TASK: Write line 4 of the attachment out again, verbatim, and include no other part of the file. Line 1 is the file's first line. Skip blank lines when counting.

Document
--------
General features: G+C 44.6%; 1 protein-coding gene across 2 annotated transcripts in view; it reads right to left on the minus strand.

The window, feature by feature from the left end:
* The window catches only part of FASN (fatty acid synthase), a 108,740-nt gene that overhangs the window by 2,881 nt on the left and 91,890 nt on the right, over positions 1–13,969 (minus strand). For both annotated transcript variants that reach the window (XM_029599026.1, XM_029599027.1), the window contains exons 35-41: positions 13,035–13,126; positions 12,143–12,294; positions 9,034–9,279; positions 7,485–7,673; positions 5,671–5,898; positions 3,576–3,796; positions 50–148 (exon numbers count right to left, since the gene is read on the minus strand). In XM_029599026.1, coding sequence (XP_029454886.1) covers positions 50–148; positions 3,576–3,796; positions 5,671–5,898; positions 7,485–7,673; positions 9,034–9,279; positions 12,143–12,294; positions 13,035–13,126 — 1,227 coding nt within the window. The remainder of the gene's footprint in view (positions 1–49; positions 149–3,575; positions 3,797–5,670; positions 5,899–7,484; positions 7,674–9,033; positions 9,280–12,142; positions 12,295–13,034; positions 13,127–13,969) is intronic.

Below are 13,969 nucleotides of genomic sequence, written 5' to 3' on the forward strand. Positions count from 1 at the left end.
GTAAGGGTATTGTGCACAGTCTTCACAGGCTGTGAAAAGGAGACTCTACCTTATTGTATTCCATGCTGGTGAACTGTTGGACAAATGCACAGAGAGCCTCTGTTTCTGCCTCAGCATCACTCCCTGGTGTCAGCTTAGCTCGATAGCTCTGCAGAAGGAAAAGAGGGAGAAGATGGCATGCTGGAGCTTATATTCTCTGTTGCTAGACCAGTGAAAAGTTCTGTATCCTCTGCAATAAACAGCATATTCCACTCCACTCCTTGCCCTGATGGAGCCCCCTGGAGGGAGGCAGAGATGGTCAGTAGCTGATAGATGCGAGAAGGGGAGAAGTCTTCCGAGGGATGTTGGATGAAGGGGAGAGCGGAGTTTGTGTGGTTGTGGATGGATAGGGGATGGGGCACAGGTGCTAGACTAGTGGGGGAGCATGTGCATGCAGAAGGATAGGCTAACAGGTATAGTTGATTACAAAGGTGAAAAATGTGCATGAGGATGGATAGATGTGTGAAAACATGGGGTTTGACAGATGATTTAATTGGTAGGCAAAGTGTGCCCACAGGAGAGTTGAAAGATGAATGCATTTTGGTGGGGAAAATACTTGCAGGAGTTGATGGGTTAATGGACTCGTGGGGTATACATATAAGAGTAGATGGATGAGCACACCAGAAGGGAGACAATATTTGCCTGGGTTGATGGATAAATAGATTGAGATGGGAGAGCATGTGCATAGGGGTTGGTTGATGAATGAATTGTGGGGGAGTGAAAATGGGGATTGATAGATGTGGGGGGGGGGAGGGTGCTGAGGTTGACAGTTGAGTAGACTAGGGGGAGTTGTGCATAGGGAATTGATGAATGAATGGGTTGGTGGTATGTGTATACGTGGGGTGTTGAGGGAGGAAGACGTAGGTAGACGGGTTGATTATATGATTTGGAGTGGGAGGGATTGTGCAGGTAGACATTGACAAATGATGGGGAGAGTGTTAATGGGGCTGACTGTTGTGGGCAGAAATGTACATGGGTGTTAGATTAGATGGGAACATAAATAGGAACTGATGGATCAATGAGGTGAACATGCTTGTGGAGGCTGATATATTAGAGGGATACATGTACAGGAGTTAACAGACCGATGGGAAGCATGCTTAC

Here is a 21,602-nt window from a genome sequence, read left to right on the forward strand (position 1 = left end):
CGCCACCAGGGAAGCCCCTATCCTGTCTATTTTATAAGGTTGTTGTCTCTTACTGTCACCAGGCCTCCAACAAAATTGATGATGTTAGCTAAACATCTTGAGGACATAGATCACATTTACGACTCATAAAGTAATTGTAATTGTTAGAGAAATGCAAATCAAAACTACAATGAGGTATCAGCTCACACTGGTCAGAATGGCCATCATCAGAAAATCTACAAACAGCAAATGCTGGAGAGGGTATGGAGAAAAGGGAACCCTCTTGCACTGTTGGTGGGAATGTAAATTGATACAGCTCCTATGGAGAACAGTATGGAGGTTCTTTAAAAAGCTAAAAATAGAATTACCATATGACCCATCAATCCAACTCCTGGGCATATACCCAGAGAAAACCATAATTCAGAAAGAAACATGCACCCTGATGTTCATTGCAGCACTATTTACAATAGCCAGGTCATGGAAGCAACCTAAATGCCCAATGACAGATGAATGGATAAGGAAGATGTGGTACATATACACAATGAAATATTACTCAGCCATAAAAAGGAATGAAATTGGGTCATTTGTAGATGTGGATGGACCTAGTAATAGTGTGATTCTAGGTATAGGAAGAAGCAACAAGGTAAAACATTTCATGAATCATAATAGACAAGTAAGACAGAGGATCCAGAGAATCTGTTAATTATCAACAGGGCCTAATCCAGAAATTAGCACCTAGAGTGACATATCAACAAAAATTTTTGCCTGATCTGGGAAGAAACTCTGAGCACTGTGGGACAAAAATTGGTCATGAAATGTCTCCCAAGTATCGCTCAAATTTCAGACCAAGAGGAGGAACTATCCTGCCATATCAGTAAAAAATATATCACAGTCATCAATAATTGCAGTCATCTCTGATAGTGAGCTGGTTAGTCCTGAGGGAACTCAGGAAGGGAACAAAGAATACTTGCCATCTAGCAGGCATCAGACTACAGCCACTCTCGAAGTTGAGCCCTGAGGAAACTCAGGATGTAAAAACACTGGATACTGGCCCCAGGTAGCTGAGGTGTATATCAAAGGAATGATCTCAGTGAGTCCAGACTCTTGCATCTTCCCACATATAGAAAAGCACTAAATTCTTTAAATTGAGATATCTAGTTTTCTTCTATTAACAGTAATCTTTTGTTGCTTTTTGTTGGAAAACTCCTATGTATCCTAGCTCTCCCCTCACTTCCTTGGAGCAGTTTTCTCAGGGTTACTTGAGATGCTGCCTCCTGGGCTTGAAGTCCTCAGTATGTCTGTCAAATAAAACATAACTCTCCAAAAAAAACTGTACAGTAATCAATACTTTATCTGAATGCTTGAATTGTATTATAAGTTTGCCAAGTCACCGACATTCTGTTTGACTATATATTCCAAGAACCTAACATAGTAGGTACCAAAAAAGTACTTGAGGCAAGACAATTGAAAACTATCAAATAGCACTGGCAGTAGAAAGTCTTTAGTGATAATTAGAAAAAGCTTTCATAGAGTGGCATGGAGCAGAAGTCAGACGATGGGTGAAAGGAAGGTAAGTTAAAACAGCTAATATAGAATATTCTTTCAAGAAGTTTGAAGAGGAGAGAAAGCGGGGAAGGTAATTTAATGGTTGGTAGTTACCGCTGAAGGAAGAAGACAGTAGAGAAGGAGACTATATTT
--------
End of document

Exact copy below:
Below are 13,969 nucleotides of genomic sequence, written 5' to 3' on the forward strand. Positions count from 1 at the left end.